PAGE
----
The White House budget for 2018 is out, and it’s not pretty. President Trump’s campaign pledge to slash spending has manifested in stunning cuts to non-military programs, including many of the environmental agencies that protect wildlife and keep our air and water clean.
Trump’s targets range from the big (the EPA would lose a third of its budget) to the seemingly petty (elimination of inexpensive youth programs run by the Fish Wildlife Service), but all of them send a crystal clear message that this administration doesn’t understand—or appears not to care about—the US government’s irreplaceable role in keeping our planet habitable.
Luckily, the Founding Fathers had enough foresight to give Congress a major role in all of this: Although the president suggests spending plans, it’s up to the House and Senate to actually write the real budget, and despite the abundant presence of fiscal conservatives in both chambers, early indications are that Congress sees Trump’s plan as “dead on arrival” not to mention wishful thinking based on wishful economic thinking.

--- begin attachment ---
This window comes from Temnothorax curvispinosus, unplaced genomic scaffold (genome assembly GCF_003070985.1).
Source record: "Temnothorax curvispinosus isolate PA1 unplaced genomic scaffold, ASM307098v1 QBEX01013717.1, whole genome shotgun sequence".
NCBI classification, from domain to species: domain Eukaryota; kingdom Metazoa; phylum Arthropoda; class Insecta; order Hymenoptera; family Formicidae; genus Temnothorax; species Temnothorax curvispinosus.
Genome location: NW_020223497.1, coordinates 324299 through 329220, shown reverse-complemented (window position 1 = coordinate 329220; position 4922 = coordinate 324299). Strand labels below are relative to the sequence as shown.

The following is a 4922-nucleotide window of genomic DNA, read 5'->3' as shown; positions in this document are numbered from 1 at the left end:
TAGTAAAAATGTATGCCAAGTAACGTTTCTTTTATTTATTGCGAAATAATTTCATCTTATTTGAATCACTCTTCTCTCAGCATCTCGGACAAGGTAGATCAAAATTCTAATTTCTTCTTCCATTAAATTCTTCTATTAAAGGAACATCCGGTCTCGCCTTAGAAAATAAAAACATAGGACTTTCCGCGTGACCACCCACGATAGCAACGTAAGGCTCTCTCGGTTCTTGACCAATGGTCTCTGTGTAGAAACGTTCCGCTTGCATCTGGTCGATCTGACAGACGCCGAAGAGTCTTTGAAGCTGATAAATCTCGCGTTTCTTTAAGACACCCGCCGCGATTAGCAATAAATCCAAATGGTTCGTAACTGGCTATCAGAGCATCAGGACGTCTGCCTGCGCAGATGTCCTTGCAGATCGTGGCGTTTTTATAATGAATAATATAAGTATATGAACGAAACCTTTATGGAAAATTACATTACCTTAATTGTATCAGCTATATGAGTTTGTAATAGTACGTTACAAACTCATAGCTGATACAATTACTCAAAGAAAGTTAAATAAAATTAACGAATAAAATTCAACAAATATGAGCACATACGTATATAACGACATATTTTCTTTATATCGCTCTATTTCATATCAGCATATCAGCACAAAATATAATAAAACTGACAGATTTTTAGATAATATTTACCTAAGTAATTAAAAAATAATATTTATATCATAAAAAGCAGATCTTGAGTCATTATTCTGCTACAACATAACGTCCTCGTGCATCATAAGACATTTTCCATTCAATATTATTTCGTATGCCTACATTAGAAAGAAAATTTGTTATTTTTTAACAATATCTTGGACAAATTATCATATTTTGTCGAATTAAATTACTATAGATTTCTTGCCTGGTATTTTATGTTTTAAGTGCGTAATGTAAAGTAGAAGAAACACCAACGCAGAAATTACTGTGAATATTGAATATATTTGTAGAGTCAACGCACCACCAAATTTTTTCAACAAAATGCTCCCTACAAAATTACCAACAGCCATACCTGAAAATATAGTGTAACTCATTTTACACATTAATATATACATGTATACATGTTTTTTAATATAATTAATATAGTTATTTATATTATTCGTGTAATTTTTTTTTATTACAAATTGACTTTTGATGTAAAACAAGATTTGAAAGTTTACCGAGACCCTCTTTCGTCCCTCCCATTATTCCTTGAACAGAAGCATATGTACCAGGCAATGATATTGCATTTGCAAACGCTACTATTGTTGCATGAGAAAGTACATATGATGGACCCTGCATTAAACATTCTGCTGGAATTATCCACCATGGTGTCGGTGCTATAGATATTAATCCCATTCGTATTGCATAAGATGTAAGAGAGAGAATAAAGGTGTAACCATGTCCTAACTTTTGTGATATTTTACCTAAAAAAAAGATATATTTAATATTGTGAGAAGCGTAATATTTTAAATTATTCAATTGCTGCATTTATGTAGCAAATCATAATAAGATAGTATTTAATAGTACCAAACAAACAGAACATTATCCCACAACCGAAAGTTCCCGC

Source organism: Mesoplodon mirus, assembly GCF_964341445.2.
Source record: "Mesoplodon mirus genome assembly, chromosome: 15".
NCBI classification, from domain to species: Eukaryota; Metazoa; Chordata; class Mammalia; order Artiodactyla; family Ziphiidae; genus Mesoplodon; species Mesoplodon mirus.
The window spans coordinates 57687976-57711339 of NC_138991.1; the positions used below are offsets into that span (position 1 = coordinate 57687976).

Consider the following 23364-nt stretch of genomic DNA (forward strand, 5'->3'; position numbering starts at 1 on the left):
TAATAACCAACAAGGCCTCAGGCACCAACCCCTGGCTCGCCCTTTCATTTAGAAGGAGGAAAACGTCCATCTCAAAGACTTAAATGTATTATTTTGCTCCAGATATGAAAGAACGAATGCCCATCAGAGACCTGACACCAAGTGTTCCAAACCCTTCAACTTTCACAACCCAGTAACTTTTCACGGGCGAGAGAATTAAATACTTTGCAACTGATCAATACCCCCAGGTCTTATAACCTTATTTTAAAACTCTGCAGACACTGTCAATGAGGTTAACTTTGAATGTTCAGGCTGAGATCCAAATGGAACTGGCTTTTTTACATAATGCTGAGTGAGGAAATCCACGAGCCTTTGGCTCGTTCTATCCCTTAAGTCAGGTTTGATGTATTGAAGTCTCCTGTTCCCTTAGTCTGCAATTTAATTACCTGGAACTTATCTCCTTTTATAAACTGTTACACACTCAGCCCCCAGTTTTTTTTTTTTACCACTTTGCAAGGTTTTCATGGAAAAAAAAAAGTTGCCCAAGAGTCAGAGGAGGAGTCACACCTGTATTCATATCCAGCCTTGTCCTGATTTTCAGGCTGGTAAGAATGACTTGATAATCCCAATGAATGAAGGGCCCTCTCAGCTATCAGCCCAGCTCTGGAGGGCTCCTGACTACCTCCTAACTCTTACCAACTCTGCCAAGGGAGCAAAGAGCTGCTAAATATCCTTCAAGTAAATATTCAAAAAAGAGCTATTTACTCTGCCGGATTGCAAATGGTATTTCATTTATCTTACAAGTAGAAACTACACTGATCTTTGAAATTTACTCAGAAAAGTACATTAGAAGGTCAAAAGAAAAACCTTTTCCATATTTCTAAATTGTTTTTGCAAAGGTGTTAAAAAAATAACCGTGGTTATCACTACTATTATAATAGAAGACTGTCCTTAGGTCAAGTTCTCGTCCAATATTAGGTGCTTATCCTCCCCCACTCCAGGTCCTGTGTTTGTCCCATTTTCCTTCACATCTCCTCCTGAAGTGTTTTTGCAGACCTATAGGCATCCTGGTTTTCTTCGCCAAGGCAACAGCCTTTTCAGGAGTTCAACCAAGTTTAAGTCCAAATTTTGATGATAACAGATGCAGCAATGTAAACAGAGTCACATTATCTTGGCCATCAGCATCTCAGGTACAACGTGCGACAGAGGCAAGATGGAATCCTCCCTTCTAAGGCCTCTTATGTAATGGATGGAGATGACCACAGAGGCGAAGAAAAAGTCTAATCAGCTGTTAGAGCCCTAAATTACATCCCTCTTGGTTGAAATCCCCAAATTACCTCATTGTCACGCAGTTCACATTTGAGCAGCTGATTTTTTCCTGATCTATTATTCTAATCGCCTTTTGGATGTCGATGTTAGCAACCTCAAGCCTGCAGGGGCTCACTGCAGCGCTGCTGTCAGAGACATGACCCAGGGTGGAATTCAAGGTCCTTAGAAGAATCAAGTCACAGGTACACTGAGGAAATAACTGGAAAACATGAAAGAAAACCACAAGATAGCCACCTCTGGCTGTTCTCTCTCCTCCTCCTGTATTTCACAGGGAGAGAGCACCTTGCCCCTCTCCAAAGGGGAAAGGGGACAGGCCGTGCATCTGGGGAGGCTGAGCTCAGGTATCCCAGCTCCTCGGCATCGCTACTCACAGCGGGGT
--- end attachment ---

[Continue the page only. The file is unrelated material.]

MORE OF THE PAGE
IFAW is now working with legislators to ensure that our priorities aren’t left on the cutting room floor. Of particular concern is funding for the US Agency for International Development (USAID), which is on the short list of the world’s most vital humanitarian agencies, overseeing conservation, community assistance, and public health initiatives in less-affluent countries. According to leaked memos from the White House, around forty nations will be denied any aid in 2018, including places like Malawi and Zambia where IFAW works to reduce elephant and rhino trafficking.
Terrestrial species aren’t the only ones at risk. NOAA—the oceans agency—is threatened with a billion dollar hit in 2018, including a 26% cut to funding for Sanctuaries and Marine Protected Areas, elimination of the Marine Mammal Commission, and elimination of the Prescott Marine Mammal Rescue Assistance Grant Program.
Climate programs in numerous departments, as expected, are hammered to the breaking point. The list goes on.
Fortunately, IFAW advocates have natural allies in the anti-poverty and public health communities, and this White House budget is so over-the-top that even more voices are speaking out against it than you might normally expect. But the rest of the world can’t fill in these massive proposed gaps, and we have to make sure that pressure to compromise doesn’t lock us into a spending plan that’s still drastically punitive to the planet.
Members of Congress will be back in their districts this Memorial Day Weekend. Now might be a good time to tell them what you think.
Article source: IFAW